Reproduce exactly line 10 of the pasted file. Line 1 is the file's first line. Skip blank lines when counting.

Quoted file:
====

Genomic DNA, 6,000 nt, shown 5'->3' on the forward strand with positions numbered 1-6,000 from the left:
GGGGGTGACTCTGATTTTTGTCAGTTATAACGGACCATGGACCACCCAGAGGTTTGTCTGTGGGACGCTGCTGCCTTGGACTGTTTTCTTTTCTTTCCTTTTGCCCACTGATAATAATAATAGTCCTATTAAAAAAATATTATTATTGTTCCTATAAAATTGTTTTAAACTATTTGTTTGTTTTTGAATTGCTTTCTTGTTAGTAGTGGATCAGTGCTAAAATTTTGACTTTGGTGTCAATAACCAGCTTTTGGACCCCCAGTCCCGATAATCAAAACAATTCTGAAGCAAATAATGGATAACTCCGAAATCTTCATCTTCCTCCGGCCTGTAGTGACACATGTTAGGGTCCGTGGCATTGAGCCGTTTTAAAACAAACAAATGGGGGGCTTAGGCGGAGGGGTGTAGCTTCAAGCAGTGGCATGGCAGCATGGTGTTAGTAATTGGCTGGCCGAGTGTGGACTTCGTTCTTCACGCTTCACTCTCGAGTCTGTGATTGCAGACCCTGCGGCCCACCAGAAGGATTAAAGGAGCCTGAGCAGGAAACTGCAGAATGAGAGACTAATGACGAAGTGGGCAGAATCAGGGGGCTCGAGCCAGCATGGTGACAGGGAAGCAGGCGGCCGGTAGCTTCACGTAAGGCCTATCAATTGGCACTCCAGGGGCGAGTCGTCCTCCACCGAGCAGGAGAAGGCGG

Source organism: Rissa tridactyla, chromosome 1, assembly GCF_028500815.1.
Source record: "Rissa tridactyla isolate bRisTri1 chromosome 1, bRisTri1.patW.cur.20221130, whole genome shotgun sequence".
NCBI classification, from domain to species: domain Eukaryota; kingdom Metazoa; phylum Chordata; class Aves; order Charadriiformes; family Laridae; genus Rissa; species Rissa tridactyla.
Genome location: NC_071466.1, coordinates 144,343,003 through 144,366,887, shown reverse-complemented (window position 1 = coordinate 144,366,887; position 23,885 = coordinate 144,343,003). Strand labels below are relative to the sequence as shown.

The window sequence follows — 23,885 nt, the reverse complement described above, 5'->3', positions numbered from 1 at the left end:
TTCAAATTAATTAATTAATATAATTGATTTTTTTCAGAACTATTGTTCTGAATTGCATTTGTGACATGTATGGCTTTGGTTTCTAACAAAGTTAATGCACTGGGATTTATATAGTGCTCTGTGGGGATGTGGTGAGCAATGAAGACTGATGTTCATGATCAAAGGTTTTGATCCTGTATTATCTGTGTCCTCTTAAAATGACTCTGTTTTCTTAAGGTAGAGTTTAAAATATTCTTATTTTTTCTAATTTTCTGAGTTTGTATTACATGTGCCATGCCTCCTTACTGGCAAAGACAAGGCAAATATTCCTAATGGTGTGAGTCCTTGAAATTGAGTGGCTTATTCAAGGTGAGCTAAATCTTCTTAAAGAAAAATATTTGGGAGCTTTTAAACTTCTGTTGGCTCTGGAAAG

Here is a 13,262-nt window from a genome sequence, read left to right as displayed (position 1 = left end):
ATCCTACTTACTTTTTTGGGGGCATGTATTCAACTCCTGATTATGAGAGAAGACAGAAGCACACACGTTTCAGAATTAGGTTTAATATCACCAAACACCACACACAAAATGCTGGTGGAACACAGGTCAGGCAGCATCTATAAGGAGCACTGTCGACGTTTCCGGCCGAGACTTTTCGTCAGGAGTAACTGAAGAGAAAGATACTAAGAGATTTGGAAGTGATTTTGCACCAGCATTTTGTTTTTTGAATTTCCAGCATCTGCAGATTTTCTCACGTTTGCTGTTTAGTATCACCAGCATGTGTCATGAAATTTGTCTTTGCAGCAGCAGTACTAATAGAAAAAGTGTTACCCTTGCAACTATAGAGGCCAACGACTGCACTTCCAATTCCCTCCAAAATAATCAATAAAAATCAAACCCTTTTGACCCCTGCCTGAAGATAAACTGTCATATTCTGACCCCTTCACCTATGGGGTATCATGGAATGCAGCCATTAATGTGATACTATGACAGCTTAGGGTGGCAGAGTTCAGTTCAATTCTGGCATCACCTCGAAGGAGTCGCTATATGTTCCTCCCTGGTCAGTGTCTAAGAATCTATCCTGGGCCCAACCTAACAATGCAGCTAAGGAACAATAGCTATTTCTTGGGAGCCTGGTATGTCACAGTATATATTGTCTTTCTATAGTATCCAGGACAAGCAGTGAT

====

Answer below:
ATCCTACTTACTTTTTTGGGGGCATGTATTCAACTCCTGATTATGAGAGAAGACAGAAGCACACACGTTTCAGAATTAGGTTTAATATCACCAAACACCACACACAAAATGCTGGTGGAACACAGGTCAGGCAGCATCTATAAGGAGCACTGTCGACGTTTCCGGCCGAGACTTTTCGTCAGGAGTAACTGAAGAGAAAGATACTAAGAGATTTGGAAGTGATTTTGCACCAGCATTTTGTTTTTTGAATTTCCAGCATCTGCAGATTTTCTCACGTTTGCTGTTTAGTATCACCAGCATGTGTCATGAAATTTGTCTTTGCAGCAGCAGTACTAATAGAAAAAGTGTTACCCTTGCAACTATAGAGGCCAACGACTGCACTTCCAATTCCCTCCAAAATAATCAATAAAAATCAAACCCTTTTGACCCCTGCCTGAAGATAAACTGTCATATTCTGACCCCTTCACCTATGGGGTATCATGGAATGCAGCCATTAATGTGATACTATGACAGCTTAGGGTGGCAGAGTTCAGTTCAATTCTGGCATCACCTCGAAGGAGTCGCTATATGTTCCTCCCTGGTCAGTGTCTAAGAATCTATCCTGGGCCCAACCTAACAATGCAGCTAAGGAACAATAGCTATTTCTTGGGAGCCTGGTATGTCACAGTATATATTGTCTTTCTATAGTATCCAGGACAAGCAGTGAT